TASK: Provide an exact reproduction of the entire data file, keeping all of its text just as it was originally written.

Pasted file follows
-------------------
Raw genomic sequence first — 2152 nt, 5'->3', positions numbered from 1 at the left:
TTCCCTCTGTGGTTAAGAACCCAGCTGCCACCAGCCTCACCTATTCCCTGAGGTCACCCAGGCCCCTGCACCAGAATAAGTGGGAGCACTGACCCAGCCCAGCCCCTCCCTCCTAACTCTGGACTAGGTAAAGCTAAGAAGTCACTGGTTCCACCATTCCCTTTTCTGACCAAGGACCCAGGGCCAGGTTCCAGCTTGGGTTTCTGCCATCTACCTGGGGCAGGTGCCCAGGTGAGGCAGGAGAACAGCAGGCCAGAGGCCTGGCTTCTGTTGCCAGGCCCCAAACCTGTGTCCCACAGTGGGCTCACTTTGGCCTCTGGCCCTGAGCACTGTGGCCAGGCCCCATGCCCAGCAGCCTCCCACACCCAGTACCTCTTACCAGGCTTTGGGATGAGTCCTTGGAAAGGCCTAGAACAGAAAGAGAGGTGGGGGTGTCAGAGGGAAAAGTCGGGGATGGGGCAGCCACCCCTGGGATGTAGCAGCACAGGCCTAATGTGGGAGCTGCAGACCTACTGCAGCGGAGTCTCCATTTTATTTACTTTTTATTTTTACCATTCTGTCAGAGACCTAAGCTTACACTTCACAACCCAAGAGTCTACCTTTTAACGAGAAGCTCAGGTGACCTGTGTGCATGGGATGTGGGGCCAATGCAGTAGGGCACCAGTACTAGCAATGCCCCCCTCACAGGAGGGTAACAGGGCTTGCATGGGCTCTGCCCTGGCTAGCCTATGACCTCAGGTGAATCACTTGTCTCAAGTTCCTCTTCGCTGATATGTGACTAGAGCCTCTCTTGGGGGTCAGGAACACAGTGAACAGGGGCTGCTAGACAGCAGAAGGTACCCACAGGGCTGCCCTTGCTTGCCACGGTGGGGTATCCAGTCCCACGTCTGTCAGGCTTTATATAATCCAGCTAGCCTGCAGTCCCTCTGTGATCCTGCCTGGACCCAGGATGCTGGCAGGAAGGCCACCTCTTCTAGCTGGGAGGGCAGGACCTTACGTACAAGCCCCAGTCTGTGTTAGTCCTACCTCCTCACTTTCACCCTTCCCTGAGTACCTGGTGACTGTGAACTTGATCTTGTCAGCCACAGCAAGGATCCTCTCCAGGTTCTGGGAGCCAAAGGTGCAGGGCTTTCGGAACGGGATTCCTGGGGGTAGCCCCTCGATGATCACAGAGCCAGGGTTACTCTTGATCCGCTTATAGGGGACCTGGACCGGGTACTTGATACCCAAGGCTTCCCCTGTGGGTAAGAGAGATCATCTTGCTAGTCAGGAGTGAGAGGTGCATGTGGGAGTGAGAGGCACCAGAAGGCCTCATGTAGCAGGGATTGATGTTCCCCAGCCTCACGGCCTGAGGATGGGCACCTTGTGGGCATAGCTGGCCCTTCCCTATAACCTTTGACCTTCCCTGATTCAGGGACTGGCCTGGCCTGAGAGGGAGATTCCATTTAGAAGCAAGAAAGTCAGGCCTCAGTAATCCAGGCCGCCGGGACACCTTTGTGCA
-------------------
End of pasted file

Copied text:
Raw genomic sequence first — 2152 nt, 5'->3', positions numbered from 1 at the left:
TTCCCTCTGTGGTTAAGAACCCAGCTGCCACCAGCCTCACCTATTCCCTGAGGTCACCCAGGCCCCTGCACCAGAATAAGTGGGAGCACTGACCCAGCCCAGCCCCTCCCTCCTAACTCTGGACTAGGTAAAGCTAAGAAGTCACTGGTTCCACCATTCCCTTTTCTGACCAAGGACCCAGGGCCAGGTTCCAGCTTGGGTTTCTGCCATCTACCTGGGGCAGGTGCCCAGGTGAGGCAGGAGAACAGCAGGCCAGAGGCCTGGCTTCTGTTGCCAGGCCCCAAACCTGTGTCCCACAGTGGGCTCACTTTGGCCTCTGGCCCTGAGCACTGTGGCCAGGCCCCATGCCCAGCAGCCTCCCACACCCAGTACCTCTTACCAGGCTTTGGGATGAGTCCTTGGAAAGGCCTAGAACAGAAAGAGAGGTGGGGGTGTCAGAGGGAAAAGTCGGGGATGGGGCAGCCACCCCTGGGATGTAGCAGCACAGGCCTAATGTGGGAGCTGCAGACCTACTGCAGCGGAGTCTCCATTTTATTTACTTTTTATTTTTACCATTCTGTCAGAGACCTAAGCTTACACTTCACAACCCAAGAGTCTACCTTTTAACGAGAAGCTCAGGTGACCTGTGTGCATGGGATGTGGGGCCAATGCAGTAGGGCACCAGTACTAGCAATGCCCCCCTCACAGGAGGGTAACAGGGCTTGCATGGGCTCTGCCCTGGCTAGCCTATGACCTCAGGTGAATCACTTGTCTCAAGTTCCTCTTCGCTGATATGTGACTAGAGCCTCTCTTGGGGGTCAGGAACACAGTGAACAGGGGCTGCTAGACAGCAGAAGGTACCCACAGGGCTGCCCTTGCTTGCCACGGTGGGGTATCCAGTCCCACGTCTGTCAGGCTTTATATAATCCAGCTAGCCTGCAGTCCCTCTGTGATCCTGCCTGGACCCAGGATGCTGGCAGGAAGGCCACCTCTTCTAGCTGGGAGGGCAGGACCTTACGTACAAGCCCCAGTCTGTGTTAGTCCTACCTCCTCACTTTCACCCTTCCCTGAGTACCTGGTGACTGTGAACTTGATCTTGTCAGCCACAGCAAGGATCCTCTCCAGGTTCTGGGAGCCAAAGGTGCAGGGCTTTCGGAACGGGATTCCTGGGGGTAGCCCCTCGATGATCACAGAGCCAGGGTTACTCTTGATCCGCTTATAGGGGACCTGGACCGGGTACTTGATACCCAAGGCTTCCCCTGTGGGTAAGAGAGATCATCTTGCTAGTCAGGAGTGAGAGGTGCATGTGGGAGTGAGAGGCACCAGAAGGCCTCATGTAGCAGGGATTGATGTTCCCCAGCCTCACGGCCTGAGGATGGGCACCTTGTGGGCATAGCTGGCCCTTCCCTATAACCTTTGACCTTCCCTGATTCAGGGACTGGCCTGGCCTGAGAGGGAGATTCCATTTAGAAGCAAGAAAGTCAGGCCTCAGTAATCCAGGCCGCCGGGACACCTTTGTGCA